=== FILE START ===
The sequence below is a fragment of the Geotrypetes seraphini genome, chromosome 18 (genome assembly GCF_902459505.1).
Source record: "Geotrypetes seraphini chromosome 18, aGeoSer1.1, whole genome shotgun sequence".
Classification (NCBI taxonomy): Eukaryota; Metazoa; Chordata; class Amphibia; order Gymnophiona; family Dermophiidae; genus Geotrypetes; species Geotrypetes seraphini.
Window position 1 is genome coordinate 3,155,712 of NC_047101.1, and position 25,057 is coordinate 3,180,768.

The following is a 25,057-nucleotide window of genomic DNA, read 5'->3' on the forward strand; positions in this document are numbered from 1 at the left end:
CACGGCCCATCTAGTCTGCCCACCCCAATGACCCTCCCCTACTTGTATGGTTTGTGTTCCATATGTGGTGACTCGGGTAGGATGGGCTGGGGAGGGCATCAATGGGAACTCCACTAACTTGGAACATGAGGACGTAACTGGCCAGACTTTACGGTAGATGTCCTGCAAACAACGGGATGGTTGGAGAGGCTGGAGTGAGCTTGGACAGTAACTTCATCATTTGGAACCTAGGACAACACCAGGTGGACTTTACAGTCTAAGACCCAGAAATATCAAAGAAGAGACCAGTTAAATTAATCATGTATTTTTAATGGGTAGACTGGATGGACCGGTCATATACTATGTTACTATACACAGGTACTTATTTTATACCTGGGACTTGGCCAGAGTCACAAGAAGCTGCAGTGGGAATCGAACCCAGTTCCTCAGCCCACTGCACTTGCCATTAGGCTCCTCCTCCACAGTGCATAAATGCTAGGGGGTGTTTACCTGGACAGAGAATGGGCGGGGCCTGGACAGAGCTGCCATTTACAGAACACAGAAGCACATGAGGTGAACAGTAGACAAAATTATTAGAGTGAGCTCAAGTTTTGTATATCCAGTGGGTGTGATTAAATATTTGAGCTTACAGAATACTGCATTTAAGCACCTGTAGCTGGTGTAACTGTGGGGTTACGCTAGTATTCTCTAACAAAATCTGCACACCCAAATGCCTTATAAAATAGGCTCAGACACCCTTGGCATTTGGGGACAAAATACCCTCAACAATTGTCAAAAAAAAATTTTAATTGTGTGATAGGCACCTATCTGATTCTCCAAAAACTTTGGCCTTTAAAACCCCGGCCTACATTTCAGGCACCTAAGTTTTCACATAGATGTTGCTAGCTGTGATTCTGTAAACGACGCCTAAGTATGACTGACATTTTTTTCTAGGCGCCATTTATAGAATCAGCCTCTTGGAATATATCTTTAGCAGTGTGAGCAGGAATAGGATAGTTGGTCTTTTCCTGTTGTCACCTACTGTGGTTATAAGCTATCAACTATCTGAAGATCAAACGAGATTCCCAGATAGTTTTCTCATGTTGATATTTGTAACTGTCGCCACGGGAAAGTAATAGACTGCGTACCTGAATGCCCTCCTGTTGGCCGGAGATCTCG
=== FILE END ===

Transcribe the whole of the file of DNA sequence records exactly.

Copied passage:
The sequence below is a fragment of the Geotrypetes seraphini genome, chromosome 18 (genome assembly GCF_902459505.1).
Source record: "Geotrypetes seraphini chromosome 18, aGeoSer1.1, whole genome shotgun sequence".
Classification (NCBI taxonomy): Eukaryota; Metazoa; Chordata; class Amphibia; order Gymnophiona; family Dermophiidae; genus Geotrypetes; species Geotrypetes seraphini.
Window position 1 is genome coordinate 3,155,712 of NC_047101.1, and position 25,057 is coordinate 3,180,768.

The following is a 25,057-nucleotide window of genomic DNA, read 5'->3' on the forward strand; positions in this document are numbered from 1 at the left end:
CACGGCCCATCTAGTCTGCCCACCCCAATGACCCTCCCCTACTTGTATGGTTTGTGTTCCATATGTGGTGACTCGGGTAGGATGGGCTGGGGAGGGCATCAATGGGAACTCCACTAACTTGGAACATGAGGACGTAACTGGCCAGACTTTACGGTAGATGTCCTGCAAACAACGGGATGGTTGGAGAGGCTGGAGTGAGCTTGGACAGTAACTTCATCATTTGGAACCTAGGACAACACCAGGTGGACTTTACAGTCTAAGACCCAGAAATATCAAAGAAGAGACCAGTTAAATTAATCATGTATTTTTAATGGGTAGACTGGATGGACCGGTCATATACTATGTTACTATACACAGGTACTTATTTTATACCTGGGACTTGGCCAGAGTCACAAGAAGCTGCAGTGGGAATCGAACCCAGTTCCTCAGCCCACTGCACTTGCCATTAGGCTCCTCCTCCACAGTGCATAAATGCTAGGGGGTGTTTACCTGGACAGAGAATGGGCGGGGCCTGGACAGAGCTGCCATTTACAGAACACAGAAGCACATGAGGTGAACAGTAGACAAAATTATTAGAGTGAGCTCAAGTTTTGTATATCCAGTGGGTGTGATTAAATATTTGAGCTTACAGAATACTGCATTTAAGCACCTGTAGCTGGTGTAACTGTGGGGTTACGCTAGTATTCTCTAACAAAATCTGCACACCCAAATGCCTTATAAAATAGGCTCAGACACCCTTGGCATTTGGGGACAAAATACCCTCAACAATTGTCAAAAAAAAATTTTAATTGTGTGATAGGCACCTATCTGATTCTCCAAAAACTTTGGCCTTTAAAACCCCGGCCTACATTTCAGGCACCTAAGTTTTCACATAGATGTTGCTAGCTGTGATTCTGTAAACGACGCCTAAGTATGACTGACATTTTTTTCTAGGCGCCATTTATAGAATCAGCCTCTTGGAATATATCTTTAGCAGTGTGAGCAGGAATAGGATAGTTGGTCTTTTCCTGTTGTCACCTACTGTGGTTATAAGCTATCAACTATCTGAAGATCAAACGAGATTCCCAGATAGTTTTCTCATGTTGATATTTGTAACTGTCGCCACGGGAAAGTAATAGACTGCGTACCTGAATGCCCTCCTGTTGGCCGGAGATCTCG